Looking back at Gilded Cage, I now realize that it was the author’s ability to tell a very complex story in an elegant and effortless manner that made me appreciate this book in such a great way. She beautifully merged a cast of intricate characters and events without falling into the tedious and unnecessary details that can often occur and destroy a story. The alternating point of views were timed perfectly, creating a seamless narration that was fluid and delivered a fulfilling and well paced read, with an intriguing conclusion that has left me wanting more.

Conclusion

While reviewing Gilded Cage was not easy for me, recommending it is. If you are a fan of YA Fantasy or Dystopian reads, this should be on your TBR. Although I want to be fair and mention that I found this to have more of a dystopian vibe than fantasy. The magic is present, but perhaps not a heavily as some might expect. The end result is still a fantastic read that I am certain many will find great value in!

*I received a copy of Gilded Cage courtesy of Netgalley and the publisher. My review is unbiased and of my own opinion.

⭐ ⭐ ⭐ ⭐

Preorder:
Barnes&Noble.com

Amazon.com

47 thoughts on “Gilded Cage Review

          1. That’s an idea and you liked the book, it may get some interest in the book which is a good thing, lots of people seem to post reviews months in advance at times – I think the way to check though is if there’s any reviews on Goodreads already then it’s all good.😀

            Liked by 1 person

  1. Yay! I’ve been waiting for your review for this one and I’m so glad to hear that it met your expectations. I also have an eARC of this from NetGalley but have felt a little hesitant after I saw a negative review. However, from your review it sounds like the world building and character development was fantastic, not to mention the writing. I’m not usually one for quickly changing multiple POVs but as it seems to have worked seamlessly with the story for you so I have hopes I’ll enjoy it. Great review! 😊

    Liked by 1 person

      1. You’re welcome! And I’m the exact same way… because if my review makes someone excited and then they get let down, I feel terrible! Then I feel like they won’t trust my word anymore. But hey. That’s what reviews and differences in opinion is all about!!

        Liked by 1 person

  2. Wow, this sounds like a well-rounded dystopian! I love the genre, so this one goes right on my wish list! World-building is the second most important thing for my in dystopian, right after the characters. I can’t forgive one being neglected! Thanks so much for detailing every important point of the book, you just made me extremely curious without giving away much. Not everyone can come up with a review including so much without taking away the mystery, fab review!

    Liked by 2 people

  3. Fantastic review, Danielle! And don’t worry about reviewing early… I’m definitely hungry to read this book 🙂 I love the sound of the plot and the elements of a great dystopian novel are just right down my alley!… and a bit of magic? sign me up 🙂

    Liked by 1 person

  4. Loved the way you dissected the story without giving too much away (Donna has already sort of said this, but I wanted to say it again! *sticks out tongue at Donna*. I didn’t even think there was a fantasy element to this book at first, so if we don’t get much of it, I’m satisfied anyways! It’s been awhile since I read a Dystopian. Or maybe it just feels that way *strokes chin*. Either way, fabulous in-depth review! ❤

    Liked by 1 person

    1. Thank you so much ❤ Sometimes it is hard to break it down enough without over doing it. Especially when you are really excited. I kept wanting to talk more about the “story” but could not 😘 Dystopian is my favorite! But now I have a pile of 8 or 9 ARCs I am behind on hahaha. I suck.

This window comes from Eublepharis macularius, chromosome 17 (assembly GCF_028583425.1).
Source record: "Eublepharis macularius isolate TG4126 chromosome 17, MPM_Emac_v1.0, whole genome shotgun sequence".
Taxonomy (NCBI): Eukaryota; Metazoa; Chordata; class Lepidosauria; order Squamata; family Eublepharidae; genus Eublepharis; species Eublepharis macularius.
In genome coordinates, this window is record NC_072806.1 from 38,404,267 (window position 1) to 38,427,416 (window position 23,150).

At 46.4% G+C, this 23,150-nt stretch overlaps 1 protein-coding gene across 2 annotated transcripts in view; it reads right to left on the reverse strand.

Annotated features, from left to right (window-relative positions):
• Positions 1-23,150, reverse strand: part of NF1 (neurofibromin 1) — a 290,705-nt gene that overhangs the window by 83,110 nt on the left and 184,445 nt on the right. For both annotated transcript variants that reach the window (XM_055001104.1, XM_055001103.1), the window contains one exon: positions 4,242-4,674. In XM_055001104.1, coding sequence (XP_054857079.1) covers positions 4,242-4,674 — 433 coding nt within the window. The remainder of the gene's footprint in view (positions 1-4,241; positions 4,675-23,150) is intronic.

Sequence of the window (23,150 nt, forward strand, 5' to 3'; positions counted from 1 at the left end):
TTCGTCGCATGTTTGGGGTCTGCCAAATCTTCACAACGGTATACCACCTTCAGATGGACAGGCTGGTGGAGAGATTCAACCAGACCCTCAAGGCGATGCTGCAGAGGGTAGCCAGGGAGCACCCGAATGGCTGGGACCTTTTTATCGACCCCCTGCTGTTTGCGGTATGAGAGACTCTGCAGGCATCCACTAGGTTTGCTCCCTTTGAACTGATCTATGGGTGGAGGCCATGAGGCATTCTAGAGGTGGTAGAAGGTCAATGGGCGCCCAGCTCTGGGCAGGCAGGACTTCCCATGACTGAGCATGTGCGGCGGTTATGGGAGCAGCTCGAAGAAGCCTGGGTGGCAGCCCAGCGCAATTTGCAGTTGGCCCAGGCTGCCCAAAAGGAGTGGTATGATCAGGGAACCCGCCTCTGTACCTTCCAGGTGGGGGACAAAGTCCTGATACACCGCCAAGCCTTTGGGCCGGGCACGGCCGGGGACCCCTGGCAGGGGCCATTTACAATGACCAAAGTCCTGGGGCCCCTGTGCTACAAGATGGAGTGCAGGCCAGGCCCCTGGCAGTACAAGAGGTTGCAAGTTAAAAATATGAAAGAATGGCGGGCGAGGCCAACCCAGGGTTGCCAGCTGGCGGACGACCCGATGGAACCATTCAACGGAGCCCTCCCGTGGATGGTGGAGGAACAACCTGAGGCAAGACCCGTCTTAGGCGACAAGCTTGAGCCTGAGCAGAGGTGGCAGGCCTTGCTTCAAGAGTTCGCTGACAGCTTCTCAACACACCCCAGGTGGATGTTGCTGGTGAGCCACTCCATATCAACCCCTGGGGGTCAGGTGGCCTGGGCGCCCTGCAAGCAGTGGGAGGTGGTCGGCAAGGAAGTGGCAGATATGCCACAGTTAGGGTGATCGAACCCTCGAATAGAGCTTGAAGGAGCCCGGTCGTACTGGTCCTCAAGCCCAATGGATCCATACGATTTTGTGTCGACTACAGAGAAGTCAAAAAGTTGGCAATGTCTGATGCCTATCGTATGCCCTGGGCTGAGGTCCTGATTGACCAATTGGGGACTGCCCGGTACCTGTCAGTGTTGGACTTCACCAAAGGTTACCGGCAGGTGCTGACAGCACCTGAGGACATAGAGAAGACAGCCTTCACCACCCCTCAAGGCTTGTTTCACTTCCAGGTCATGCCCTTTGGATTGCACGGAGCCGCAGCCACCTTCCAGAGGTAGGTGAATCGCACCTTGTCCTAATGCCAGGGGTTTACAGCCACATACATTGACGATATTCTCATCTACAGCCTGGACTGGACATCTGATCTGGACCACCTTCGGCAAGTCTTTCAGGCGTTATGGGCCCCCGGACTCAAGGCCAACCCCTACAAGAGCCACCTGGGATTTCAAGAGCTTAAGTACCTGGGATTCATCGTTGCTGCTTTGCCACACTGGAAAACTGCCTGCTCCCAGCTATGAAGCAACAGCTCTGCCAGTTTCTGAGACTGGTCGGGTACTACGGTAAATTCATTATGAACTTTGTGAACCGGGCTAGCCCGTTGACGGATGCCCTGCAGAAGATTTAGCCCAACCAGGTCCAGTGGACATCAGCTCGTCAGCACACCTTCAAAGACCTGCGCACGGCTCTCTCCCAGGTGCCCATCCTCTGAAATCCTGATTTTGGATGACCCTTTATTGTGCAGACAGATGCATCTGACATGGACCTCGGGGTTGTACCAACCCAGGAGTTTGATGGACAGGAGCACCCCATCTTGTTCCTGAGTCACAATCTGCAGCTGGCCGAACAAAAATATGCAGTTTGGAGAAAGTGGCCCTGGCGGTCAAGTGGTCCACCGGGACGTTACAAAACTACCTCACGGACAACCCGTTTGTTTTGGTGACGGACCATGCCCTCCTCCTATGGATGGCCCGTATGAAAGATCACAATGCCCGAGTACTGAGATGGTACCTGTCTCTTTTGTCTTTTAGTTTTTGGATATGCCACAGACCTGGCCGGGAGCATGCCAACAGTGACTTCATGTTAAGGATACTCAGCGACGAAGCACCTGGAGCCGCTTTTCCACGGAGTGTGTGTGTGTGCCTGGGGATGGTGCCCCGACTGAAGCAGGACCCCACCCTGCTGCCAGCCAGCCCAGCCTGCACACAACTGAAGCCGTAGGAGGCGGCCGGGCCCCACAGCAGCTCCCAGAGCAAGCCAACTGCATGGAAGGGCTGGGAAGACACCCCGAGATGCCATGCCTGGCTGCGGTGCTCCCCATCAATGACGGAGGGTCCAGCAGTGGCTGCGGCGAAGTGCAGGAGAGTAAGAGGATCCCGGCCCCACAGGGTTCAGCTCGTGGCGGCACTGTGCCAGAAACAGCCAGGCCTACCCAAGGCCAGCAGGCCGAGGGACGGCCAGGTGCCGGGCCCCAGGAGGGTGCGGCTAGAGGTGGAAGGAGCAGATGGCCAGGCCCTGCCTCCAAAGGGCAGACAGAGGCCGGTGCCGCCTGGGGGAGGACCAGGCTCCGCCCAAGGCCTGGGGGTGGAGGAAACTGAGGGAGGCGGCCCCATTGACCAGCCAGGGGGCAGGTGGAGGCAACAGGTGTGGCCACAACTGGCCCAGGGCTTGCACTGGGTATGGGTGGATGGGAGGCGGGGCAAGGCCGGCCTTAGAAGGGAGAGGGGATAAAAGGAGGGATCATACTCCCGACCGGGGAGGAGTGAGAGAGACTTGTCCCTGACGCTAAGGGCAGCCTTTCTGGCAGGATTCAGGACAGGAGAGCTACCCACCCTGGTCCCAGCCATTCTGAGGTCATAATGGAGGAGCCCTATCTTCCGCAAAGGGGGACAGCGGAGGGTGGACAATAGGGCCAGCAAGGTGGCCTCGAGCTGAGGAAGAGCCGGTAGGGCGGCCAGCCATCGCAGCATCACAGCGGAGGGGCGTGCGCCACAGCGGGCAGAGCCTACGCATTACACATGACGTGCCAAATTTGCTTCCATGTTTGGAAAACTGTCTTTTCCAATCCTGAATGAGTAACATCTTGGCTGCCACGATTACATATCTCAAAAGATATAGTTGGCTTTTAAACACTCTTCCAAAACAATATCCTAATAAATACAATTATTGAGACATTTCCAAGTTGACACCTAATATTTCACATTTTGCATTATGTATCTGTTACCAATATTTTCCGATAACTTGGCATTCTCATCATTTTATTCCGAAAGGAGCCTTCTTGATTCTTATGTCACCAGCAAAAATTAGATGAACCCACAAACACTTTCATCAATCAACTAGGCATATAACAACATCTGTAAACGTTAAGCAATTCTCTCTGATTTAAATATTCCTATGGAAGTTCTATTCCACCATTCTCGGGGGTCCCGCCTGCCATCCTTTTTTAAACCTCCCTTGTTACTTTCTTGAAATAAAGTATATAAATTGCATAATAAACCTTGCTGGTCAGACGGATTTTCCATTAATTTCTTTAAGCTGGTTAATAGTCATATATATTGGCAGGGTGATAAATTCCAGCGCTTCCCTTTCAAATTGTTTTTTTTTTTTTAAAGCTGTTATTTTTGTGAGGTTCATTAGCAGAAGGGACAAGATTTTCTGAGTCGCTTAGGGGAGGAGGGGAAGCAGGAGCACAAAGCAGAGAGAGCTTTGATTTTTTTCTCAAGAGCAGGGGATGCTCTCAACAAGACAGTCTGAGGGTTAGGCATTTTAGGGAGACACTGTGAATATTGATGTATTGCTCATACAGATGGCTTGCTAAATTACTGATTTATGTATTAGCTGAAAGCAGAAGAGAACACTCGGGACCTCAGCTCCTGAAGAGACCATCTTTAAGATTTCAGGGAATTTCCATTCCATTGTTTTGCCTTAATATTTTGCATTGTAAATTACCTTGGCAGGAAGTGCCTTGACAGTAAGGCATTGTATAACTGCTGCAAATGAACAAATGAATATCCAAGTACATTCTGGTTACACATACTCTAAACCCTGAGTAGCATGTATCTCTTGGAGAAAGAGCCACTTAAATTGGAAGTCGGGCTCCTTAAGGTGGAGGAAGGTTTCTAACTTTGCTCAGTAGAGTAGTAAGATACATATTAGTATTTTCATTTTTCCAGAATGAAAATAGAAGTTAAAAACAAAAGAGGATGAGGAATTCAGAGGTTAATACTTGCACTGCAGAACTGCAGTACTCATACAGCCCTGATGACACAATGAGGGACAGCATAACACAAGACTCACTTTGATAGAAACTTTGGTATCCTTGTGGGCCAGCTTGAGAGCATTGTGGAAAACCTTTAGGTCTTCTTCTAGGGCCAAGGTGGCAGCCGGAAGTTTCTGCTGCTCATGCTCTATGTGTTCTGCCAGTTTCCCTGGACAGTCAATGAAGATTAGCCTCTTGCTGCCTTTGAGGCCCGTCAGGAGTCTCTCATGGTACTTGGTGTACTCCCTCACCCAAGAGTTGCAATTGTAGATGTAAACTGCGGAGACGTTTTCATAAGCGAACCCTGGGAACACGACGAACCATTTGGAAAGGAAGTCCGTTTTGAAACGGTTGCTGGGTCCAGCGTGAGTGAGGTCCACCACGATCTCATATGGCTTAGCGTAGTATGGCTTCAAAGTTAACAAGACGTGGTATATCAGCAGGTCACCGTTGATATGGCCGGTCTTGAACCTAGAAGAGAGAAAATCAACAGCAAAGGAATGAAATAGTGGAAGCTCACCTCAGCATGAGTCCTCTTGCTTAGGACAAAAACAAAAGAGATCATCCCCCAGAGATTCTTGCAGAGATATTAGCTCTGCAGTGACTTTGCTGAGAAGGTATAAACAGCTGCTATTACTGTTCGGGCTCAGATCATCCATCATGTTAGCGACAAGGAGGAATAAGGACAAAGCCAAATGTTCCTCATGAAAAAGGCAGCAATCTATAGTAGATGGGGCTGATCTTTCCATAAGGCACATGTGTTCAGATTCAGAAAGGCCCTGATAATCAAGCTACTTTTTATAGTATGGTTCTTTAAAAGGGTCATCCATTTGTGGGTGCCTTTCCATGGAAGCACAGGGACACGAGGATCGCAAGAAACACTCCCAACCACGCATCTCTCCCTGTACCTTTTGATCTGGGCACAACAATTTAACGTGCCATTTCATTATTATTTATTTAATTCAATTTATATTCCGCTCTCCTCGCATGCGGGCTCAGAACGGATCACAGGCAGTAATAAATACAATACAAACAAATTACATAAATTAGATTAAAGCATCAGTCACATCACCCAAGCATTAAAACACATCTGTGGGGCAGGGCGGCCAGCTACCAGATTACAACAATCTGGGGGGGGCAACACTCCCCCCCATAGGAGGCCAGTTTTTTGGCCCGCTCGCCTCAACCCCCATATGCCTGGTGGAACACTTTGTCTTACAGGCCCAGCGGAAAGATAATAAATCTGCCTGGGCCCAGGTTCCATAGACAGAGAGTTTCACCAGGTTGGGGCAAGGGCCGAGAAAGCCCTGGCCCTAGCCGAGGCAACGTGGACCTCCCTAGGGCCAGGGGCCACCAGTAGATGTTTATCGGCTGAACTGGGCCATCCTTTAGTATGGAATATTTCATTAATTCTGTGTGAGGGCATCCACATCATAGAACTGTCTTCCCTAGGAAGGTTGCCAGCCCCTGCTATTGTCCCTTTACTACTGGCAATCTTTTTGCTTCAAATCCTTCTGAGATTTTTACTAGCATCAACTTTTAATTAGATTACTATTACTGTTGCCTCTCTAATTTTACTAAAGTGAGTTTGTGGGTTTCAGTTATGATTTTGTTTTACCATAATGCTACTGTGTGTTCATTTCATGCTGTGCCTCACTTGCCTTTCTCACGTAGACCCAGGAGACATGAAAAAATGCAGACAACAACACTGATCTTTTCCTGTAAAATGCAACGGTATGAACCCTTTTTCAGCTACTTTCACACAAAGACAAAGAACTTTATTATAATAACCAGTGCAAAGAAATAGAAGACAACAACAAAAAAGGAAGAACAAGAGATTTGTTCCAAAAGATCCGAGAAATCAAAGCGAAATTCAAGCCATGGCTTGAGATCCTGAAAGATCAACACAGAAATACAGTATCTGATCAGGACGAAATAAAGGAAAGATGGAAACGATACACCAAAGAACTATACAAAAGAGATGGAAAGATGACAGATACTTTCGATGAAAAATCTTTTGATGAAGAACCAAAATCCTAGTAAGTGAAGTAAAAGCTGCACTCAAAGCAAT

Liked by 1 person

      1. I suck at doing excited reviews, so I know what you’re talking about! Nooooo, again?! :’) I was thinking of starting Ready Player One soon, but then figured I needed to finish the ARC’s first and wait for you to start reading it as well! :-*

        Liked by 1 person

        1. Ready Player One was sent to me over a year ago by a dear friend and still eyeballing me from my desk 😦 I do not know why I cannot learn to say no.. Teach me!

          And your excited reviews are my favorite. So either you do not suck, or I like crappy reviews haha. And I do not think it is the latter 😉

          Liked by 1 person

  5. This book sounds good! I’ve seen a couple of reviews for this and most have been good, and I’m glad you enjoyed it as well. I do like books that talk about oppression, segregation and rebelion, so this might just be up my alley. Great review. ❤

    Liked by 1 person

  6. Your excitement for this novel (publishing so early!) is amazing. 😛 This is a fantastic review! You dissected the book perfectly and made sure to pinpoint everything that seems to make it special and different from the typical formula.

    – Lashaan

    Liked by 1 person

  7. I finally read this! Woo! I agree with a lot of what you’re saying here– in particular, I adore your breakdown of the setting and worldbuilding. You are so on point. I struggled with the multiple perspectives. I wonder how many chapters for some of these characters were cut? For example, there was only one chapter from a few characters. That was a struggle. But by the end, I also enjoyed it. I look forward to the rest of the series! 🙂

    Liked by 1 person

    1. Ogh you are right! I remember very clearly that the lack of chapters for said character was a bit frustrating for me. There were a few things that felt a bit short, but I am hoping the next book will elaborate and open up some of that more. I am thrilled you followed up with me after reading this! ❤ I am going to reshare the review next month. I read it so early haha. I was over excited.

      Liked by 1 person